Rudrasarga, Rudra-sarga: 4 definitions


Rudrasarga means something in Hinduism, Sanskrit. If you want to know the exact meaning, history, etymology or English translation of this term then check out the descriptions on this page. Add your comment or reference to a book if you want to contribute to this summary article.

In Hinduism

Purana and Itihasa (epic history)

[«previous next»] — Rudrasarga in Purana glossary
Source: Shodhganga: The saurapurana - a critical study

1) Rudrasarga (रुद्रसर्ग) refers to the “creation of Rudra”, according to the 10th century Saurapurāṇa (chapter 23): one of the various Upapurāṇas depicting Śaivism.—Accordingly, “Brahmā created five sons like himself. They are Sarātana, Sanaka, Sanandana, Śaṃbhu and Sanatkumāra. But these five sons of Brahmā were not intent upon creating progeny; They remained maditating on Śiva. Seeing them indifferent towards creating progeny, Prajāpati practised austere penance. After a long time Prajāpati became faint out of anger. Then Hara was created differentiating the forehead of Brahmā. As he was born weeping therefore he is called Rudra. He has other seven names—Bhava, Śarva, Īśāna, Paśupati, Bhīma, Ugra and Mahādeva.”

2) Rudrasarga (रुद्रसर्ग) refers to the “creation of Rudra”, according, according to Pañcalakṣaṇa text (cf. “I. Abschnitt, Textgruppe II A.7. Kapitel of Das Purāṇa”)—birth of Sanatkumāra, Sanaka, Sanandana and Sanatana doesn’t satisfy Brahmā whose desire is that the race should continue. These sages inspired with holy wisdom are callous to create progeny. Being disgusted Brahmā becomes extremely angry and from his forehead Rudra appears who is half male and half female. After commading Rudra to divide himself into two—male and female parts Brahmā disappears. In obedience to the order of Brahmā Rudra becomes two folds and further divides the male part into eleven different persons, some of these are agreeable, some are hideous , some are fierce and some are mild. Likewise he divides the female part into different persons, some are of dark complexion, some are of wheatish complexion .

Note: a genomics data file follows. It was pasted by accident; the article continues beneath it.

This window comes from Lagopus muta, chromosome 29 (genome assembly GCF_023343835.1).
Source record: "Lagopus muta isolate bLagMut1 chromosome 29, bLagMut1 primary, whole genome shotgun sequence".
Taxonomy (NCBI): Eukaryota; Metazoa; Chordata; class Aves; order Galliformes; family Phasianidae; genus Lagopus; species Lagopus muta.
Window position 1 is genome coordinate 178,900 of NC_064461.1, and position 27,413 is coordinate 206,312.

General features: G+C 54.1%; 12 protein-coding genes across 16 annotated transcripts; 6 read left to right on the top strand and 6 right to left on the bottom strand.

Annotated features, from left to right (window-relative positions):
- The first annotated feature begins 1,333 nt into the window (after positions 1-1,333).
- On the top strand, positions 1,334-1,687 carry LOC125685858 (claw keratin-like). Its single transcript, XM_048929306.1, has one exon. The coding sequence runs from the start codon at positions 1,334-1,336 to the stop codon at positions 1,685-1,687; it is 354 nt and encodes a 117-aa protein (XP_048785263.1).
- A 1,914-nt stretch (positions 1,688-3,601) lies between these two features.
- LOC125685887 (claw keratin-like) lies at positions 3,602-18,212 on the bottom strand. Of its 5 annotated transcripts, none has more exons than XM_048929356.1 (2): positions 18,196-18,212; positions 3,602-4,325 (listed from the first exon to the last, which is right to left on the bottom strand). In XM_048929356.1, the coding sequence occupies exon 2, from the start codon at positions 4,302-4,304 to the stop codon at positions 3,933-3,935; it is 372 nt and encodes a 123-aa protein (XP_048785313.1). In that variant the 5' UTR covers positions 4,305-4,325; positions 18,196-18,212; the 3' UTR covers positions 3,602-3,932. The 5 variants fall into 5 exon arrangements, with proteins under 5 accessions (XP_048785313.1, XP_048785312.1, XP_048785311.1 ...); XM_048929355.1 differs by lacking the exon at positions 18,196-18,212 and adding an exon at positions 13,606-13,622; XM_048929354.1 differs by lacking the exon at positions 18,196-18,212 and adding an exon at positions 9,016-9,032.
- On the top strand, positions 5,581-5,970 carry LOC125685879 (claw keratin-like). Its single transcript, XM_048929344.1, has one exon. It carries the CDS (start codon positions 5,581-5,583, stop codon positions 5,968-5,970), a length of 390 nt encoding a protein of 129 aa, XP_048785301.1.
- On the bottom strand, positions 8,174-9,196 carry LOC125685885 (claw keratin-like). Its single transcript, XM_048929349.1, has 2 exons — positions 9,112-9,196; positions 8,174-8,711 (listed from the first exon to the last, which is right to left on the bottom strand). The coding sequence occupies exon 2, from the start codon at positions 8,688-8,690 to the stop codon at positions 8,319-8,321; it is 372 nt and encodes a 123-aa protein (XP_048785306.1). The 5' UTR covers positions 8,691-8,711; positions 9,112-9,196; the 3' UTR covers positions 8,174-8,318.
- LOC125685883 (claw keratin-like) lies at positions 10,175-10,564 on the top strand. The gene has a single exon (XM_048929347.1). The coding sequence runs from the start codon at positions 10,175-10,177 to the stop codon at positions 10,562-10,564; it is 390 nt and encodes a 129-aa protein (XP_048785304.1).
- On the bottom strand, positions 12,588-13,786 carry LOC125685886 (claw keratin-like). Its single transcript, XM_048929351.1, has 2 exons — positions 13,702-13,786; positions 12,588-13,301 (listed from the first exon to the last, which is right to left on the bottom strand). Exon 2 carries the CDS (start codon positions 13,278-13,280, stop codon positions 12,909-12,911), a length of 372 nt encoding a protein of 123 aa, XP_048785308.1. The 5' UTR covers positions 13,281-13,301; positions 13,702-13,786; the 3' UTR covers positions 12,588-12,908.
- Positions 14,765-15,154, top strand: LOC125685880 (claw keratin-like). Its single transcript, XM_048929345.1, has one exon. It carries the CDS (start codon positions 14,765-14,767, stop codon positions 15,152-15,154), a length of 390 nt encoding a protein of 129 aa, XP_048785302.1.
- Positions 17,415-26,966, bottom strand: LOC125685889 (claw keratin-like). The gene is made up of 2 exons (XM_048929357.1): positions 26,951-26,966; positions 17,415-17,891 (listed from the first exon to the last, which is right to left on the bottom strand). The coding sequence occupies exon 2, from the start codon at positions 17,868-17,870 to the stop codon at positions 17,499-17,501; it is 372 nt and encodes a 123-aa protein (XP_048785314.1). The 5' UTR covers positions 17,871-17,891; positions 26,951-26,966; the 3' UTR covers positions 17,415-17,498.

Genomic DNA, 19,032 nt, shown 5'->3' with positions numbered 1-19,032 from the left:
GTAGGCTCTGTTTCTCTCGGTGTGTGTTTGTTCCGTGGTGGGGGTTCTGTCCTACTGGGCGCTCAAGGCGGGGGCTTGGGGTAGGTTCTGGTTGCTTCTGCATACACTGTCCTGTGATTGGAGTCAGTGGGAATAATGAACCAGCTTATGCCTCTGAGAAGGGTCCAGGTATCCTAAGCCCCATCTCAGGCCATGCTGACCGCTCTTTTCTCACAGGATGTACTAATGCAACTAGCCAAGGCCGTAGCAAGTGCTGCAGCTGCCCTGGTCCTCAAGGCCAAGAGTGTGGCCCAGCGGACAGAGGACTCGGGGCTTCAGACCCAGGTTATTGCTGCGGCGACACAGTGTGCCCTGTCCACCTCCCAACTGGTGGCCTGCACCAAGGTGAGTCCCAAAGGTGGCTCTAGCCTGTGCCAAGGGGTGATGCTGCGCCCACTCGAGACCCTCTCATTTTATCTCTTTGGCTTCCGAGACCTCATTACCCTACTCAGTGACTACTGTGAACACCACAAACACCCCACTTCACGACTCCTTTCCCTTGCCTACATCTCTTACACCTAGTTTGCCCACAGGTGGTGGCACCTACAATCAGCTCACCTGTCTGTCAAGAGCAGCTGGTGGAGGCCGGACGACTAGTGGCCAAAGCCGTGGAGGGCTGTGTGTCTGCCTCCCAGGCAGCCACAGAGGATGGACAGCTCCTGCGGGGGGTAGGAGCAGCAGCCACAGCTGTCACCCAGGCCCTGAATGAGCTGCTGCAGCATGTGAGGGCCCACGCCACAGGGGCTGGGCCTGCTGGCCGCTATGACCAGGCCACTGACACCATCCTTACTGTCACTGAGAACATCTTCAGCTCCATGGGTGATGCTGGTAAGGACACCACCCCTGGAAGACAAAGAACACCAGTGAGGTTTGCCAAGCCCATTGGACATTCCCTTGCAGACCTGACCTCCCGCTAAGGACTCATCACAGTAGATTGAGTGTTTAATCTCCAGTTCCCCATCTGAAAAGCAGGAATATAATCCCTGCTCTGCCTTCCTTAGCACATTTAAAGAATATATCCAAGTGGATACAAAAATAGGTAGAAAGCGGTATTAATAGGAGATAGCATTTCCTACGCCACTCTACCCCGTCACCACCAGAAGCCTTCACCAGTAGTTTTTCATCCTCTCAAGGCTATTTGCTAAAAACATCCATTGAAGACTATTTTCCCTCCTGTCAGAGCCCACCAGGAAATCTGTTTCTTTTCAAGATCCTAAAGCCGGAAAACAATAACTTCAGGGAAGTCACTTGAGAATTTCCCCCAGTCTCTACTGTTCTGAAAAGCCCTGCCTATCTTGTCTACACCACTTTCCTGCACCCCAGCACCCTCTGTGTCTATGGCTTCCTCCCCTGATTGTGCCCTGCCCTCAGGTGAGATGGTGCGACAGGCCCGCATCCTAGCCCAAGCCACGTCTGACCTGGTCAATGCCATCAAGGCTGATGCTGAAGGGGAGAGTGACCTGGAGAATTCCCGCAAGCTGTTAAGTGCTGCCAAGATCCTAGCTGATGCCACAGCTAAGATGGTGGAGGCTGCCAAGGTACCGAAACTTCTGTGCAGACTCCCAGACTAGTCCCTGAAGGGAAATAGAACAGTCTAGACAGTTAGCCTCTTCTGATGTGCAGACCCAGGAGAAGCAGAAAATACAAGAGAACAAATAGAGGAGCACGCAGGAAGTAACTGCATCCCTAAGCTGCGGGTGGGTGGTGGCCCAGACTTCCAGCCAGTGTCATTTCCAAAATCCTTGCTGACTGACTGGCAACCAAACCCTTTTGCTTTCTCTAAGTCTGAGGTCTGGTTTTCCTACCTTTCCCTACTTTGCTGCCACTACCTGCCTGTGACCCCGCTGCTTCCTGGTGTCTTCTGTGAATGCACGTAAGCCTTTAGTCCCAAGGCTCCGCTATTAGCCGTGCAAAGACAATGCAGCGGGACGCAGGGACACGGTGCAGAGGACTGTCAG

Another theory of Rudrasarga (cf. “I. Abschnitt Textgruppe, II A. 8 Kapitel”) is as follows:—In the beginning of the Kalpa Brahmā desires to create a son in his own image. Then appears a boy (kumāra) of red blue complexion (nīlalohita) crying in a sweet voice, Brahmā asks him as to the cause of his weeping. In reply the boy requests Brahma to favour him with a name. Brahmā give him the name of Rudra and advised him not to weep any more. But still the boy weeps seven times. Therefore Brahmā gives him seven other names like Bhava, Sarva, Īśāna, Paśupati, Bhrīma, Ugra and Mahādeva. Thus on the whole there are eight Rudras who are assinged respective stations in the sun, the waters, the earth, the air, the fire, the ether, the Yajamāna and the moon. Each of them is blessed with a wife. The world becomes populated by the successive generations of these eight sons.

Purana book cover
context information

The Purana (पुराण, purāṇas) refers to Sanskrit literature preserving ancient India’s vast cultural history, including historical legends, religious ceremonies, various arts and sciences. The eighteen mahapuranas total over 400,000 shlokas (metrical couplets) and date to at least several centuries BCE.

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Languages of India and abroad

Sanskrit dictionary

[«previous next»] — Rudrasarga in Sanskrit glossary
Source: Cologne Digital Sanskrit Dictionaries: Monier-Williams Sanskrit-English Dictionary

1) Rudrasarga (रुद्रसर्ग):—[=rudra-sarga] [from rudra > rud] m. R°’s creation, [Varāha-purāṇa]

2) [v.s. ...] the cr° of the 11 R°, [Catalogue(s)]

[Sanskrit to German]

Rudrasarga in German

context information

Sanskrit, also spelled संस्कृतम् (saṃskṛtam), is an ancient language of India commonly seen as the grandmother of the Indo-European language family (even English!). Closely allied with Prakrit and Pali, Sanskrit is more exhaustive in both grammar and terms and has the most extensive collection of literature in the world, greatly surpassing its sister-languages Greek and Latin.

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